Trouble Along the Border
Celeste Menchaca says science and technology formed the U.S.-Mexico border but never provided an effective means of its control.
When the United States concluded its two-year war with Mexico in 1848, the ambitious victors acquired 525,000 square miles to occupy and develop. With the Treaty of Guadalupe Hidalgo, America’s westward propulsion began in earnest.
But everything wasn’t a bed of desert roses, Celeste Menchaca said. “The idea of the U.S. conquest and Manifest Destiny is that the U.S. is going to expand westward, and it’s all just empty land anyway. And that’s not true.”
The early American Southwest is often mythologized as a vast, quiet space, said Menchaca, assistant professor of history. But the Navajo, Apache, Comanche and other native peoples had long inhabited and controlled the land, including what is now known as the border region. By the outbreak of the U.S.-Mexico war in 1846, the border space was a diverse, international mix of indigenous peoples, Mexican farmers, a few Spaniards in small urban centers and pockets of settlers from the United States.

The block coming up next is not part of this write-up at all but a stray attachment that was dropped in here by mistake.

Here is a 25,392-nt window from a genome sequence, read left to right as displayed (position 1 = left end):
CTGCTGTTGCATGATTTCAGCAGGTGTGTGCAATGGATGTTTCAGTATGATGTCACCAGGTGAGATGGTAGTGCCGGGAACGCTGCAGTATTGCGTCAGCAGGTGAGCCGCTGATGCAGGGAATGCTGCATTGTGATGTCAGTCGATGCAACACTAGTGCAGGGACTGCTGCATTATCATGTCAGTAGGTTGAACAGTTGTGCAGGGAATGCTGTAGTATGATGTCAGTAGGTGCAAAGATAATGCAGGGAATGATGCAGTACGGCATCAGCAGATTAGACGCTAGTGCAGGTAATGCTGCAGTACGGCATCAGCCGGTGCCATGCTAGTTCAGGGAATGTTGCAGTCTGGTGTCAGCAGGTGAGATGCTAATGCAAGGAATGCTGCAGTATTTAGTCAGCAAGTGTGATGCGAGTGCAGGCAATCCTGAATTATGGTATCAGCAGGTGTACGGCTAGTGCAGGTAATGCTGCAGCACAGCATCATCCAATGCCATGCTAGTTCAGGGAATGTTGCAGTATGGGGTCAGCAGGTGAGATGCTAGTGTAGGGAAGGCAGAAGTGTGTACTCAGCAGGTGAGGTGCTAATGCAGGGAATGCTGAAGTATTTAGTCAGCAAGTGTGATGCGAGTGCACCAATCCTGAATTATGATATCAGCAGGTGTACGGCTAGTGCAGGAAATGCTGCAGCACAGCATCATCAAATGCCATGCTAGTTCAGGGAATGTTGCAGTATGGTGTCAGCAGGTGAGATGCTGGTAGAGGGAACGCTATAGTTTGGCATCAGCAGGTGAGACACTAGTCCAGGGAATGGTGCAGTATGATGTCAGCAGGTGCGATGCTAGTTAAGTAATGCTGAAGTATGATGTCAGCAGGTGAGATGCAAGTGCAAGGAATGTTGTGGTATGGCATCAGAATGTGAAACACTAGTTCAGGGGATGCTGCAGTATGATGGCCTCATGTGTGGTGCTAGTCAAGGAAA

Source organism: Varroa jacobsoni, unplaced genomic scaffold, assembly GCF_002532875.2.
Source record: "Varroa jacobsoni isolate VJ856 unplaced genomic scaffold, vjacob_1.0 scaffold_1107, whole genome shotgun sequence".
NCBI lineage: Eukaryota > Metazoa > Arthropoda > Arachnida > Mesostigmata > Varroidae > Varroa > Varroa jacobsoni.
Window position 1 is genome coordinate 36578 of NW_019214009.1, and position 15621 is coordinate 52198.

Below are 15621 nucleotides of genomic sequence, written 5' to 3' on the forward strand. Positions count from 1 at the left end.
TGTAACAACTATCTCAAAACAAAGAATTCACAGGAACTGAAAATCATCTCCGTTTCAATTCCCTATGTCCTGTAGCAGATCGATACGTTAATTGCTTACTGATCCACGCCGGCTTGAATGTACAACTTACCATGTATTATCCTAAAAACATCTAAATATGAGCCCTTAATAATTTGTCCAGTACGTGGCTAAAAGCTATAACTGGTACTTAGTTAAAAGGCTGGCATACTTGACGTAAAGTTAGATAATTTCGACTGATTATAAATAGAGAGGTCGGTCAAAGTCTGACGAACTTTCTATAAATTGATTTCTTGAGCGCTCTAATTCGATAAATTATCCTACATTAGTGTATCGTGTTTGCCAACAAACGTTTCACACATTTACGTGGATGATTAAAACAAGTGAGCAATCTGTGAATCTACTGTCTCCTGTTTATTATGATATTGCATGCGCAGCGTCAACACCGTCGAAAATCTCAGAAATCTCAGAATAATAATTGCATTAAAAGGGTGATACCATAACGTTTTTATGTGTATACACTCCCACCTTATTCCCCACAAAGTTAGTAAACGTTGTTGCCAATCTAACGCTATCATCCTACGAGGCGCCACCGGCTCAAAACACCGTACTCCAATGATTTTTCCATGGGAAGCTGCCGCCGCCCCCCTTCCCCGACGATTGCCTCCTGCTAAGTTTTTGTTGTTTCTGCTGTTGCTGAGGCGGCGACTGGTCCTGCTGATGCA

At the war’s conclusion two years later, the treaty ceded all of Mexico’s lands north and west of the Rio Grande River to the United States. Problems with the agreed-upon boundary, however, became immediately apparent. The border was supposed to follow the river’s meandering course before turning west across the land at El Paso, where it would proceed until it reached the Pacific Ocean.
Drawing a line to separate the two countries may have seemed like a simple task, but the process was rife with complications. For instance, the map used in the treaty marked El Paso in the wrong location, said Karl Jacoby, the Allan Nevins professor of American history at Columbia University and Menchaca’s historical research colleague. “The inaccuracies in the map raised all sorts of problems and complications about where actually the border should be.”
Drawing a Line in the Dirt